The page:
Exclusive Easements In Washington

In nearly all circumstances, an easement entitles its holder to make only limited use of another’s land.  The default rule in Washington as in most jurisdictions is that even when an owner’s land (legally known as the “servient tenement” or commonly referred to as the “burdened property”) is encumbered by an easement in favor of another’s land (legally known as the “dominant tenement” or commonly referred to as the “benefitted property”), the burdened property owner may still make all uses of that owner’s property which do not “unreasonably interfere” with the rights of the party benefitted by the easement.  But Washington recognizes that parties may contractually change that default rule by having the burdened property encumbered by an “exclusive easement,” which can give the benefitted property owner exclusive use of the land.  There may be many reasons why the parties might choose an exclusive easement over an outright sale of a portion of the burdened property.  Such reasons may include, inter alia, the following: (1) a decision that the burdened property owner should continue paying taxes on the encumbered portion; (2) restrictions or prohibitions on subdividing the burdened property; or (3) wanting to avoid the hassle and administrative burden of a boundary adjustment.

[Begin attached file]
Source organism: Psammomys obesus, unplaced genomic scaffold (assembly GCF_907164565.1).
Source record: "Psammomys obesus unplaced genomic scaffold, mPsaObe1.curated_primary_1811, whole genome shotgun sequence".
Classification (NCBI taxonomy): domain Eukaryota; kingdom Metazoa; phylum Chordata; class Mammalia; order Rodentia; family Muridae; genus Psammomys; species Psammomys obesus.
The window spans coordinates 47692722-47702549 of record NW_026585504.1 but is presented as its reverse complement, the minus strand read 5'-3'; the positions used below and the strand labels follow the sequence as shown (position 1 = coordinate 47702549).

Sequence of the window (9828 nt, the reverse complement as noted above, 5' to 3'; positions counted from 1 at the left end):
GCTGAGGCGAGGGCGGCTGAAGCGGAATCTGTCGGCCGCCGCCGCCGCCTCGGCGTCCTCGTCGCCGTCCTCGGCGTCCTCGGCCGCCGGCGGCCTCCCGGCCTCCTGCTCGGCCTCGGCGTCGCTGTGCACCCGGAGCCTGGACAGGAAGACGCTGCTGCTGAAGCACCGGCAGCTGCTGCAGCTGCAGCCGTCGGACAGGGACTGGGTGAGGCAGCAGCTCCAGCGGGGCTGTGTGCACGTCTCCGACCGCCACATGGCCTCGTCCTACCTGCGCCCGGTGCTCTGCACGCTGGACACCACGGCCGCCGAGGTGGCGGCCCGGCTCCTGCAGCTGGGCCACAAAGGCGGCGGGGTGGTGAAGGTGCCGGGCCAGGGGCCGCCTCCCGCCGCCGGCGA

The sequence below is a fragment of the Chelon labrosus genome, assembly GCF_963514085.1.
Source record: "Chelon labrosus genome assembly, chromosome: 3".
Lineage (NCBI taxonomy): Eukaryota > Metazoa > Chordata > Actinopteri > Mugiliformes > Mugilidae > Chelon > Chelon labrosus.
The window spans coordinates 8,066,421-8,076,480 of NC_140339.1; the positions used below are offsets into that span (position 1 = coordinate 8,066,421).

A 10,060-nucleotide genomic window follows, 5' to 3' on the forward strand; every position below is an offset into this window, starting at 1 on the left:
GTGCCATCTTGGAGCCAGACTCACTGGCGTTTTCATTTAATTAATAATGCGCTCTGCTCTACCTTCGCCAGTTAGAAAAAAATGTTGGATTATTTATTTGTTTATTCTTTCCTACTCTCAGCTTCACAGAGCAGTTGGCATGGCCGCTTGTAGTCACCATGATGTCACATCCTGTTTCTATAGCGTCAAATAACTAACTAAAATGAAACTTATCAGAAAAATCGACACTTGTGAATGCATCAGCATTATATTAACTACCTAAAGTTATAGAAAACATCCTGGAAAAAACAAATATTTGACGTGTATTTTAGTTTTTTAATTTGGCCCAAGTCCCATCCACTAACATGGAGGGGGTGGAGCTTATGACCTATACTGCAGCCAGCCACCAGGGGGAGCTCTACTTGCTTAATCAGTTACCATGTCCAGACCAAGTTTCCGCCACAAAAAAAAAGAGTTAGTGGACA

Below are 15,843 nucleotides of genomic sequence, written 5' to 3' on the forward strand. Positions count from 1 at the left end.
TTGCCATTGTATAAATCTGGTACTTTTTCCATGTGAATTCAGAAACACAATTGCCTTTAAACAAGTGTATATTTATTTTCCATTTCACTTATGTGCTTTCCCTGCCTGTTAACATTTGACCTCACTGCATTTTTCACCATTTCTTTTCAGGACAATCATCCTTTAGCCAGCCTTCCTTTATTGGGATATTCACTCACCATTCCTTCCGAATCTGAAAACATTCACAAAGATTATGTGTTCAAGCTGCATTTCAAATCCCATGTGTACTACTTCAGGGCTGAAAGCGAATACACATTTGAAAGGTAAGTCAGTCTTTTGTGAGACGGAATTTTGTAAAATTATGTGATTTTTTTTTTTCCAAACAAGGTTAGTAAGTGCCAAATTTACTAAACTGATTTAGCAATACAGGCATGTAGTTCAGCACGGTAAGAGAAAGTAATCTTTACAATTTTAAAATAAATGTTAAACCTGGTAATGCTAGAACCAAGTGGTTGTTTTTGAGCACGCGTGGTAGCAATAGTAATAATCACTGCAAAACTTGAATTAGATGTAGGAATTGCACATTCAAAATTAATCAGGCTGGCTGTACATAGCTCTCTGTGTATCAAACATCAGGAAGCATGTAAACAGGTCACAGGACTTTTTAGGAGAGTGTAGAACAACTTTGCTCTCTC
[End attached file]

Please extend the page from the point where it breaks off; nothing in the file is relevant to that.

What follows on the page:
Until recently, published Washington case law remained silent on the requirements for creating an exclusive easement and the interpretation of deed language purporting to convey an exclusive easement.  But about two years ago, that changed with the issuance of the published opinion of Johnson v. Lake Cushman Maintenance Co., 5 Wn.App.2d 765, 425 P.3d 560 (2018).  The Court acknowledged that an exclusive easement can exist, but held that the “mere use of the word ‘exclusive’ in a conveying instrument does not, in and of itself, create an exclusive easement.”  Merely using the word “exclusive” can leave ambiguity- such as the question, “exclusive as to whom?”  Does the easement exclude only third parties, or does it also exclude the burdened property owner, or does it merely preclude the burdened property owner from granting the same or similar easement to others?  This may lead to confusion about what the parties actually intended at the time the easement was granted, and may leave the benefitted property owner without the right to actual exclusive use.  While one might resort to other contract language or extraneous evidence to show the intent of true exclusivity, the parties can avoid ambiguity by clearer drafting at the time the parties negotiate the easement.  The lawyers at Beresford Booth have extensive experience dealing with real property matters, including the negotiation and drafting of easement rights, as well as the litigation of easement disputes.  We would be happy to assist you with your easement-related needs.

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